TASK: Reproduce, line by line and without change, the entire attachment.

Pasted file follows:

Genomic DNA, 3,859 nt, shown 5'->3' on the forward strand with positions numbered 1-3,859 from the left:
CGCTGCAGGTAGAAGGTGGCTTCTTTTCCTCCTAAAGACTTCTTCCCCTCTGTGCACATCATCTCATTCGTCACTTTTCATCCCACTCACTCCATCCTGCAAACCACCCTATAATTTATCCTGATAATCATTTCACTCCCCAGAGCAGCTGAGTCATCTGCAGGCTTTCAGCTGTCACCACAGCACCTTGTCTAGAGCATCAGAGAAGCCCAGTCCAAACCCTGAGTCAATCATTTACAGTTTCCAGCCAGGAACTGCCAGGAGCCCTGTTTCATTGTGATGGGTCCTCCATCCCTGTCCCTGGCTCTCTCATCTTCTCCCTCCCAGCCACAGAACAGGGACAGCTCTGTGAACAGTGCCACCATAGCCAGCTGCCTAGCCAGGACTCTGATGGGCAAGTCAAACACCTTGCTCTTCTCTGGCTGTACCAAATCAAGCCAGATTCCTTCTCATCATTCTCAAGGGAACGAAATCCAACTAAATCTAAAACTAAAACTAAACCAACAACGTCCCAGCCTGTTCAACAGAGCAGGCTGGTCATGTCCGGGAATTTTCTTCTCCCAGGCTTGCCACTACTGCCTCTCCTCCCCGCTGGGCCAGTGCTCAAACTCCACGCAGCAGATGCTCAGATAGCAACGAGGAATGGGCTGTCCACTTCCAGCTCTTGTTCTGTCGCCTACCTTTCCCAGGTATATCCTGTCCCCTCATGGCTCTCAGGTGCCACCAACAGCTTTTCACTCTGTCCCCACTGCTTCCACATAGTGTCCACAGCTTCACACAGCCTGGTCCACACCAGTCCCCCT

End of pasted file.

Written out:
Genomic DNA, 3,859 nt, shown 5'->3' on the forward strand with positions numbered 1-3,859 from the left:
CGCTGCAGGTAGAAGGTGGCTTCTTTTCCTCCTAAAGACTTCTTCCCCTCTGTGCACATCATCTCATTCGTCACTTTTCATCCCACTCACTCCATCCTGCAAACCACCCTATAATTTATCCTGATAATCATTTCACTCCCCAGAGCAGCTGAGTCATCTGCAGGCTTTCAGCTGTCACCACAGCACCTTGTCTAGAGCATCAGAGAAGCCCAGTCCAAACCCTGAGTCAATCATTTACAGTTTCCAGCCAGGAACTGCCAGGAGCCCTGTTTCATTGTGATGGGTCCTCCATCCCTGTCCCTGGCTCTCTCATCTTCTCCCTCCCAGCCACAGAACAGGGACAGCTCTGTGAACAGTGCCACCATAGCCAGCTGCCTAGCCAGGACTCTGATGGGCAAGTCAAACACCTTGCTCTTCTCTGGCTGTACCAAATCAAGCCAGATTCCTTCTCATCATTCTCAAGGGAACGAAATCCAACTAAATCTAAAACTAAAACTAAACCAACAACGTCCCAGCCTGTTCAACAGAGCAGGCTGGTCATGTCCGGGAATTTTCTTCTCCCAGGCTTGCCACTACTGCCTCTCCTCCCCGCTGGGCCAGTGCTCAAACTCCACGCAGCAGATGCTCAGATAGCAACGAGGAATGGGCTGTCCACTTCCAGCTCTTGTTCTGTCGCCTACCTTTCCCAGGTATATCCTGTCCCCTCATGGCTCTCAGGTGCCACCAACAGCTTTTCACTCTGTCCCCACTGCTTCCACATAGTGTCCACAGCTTCACACAGCCTGGTCCACACCAGTCCCCCT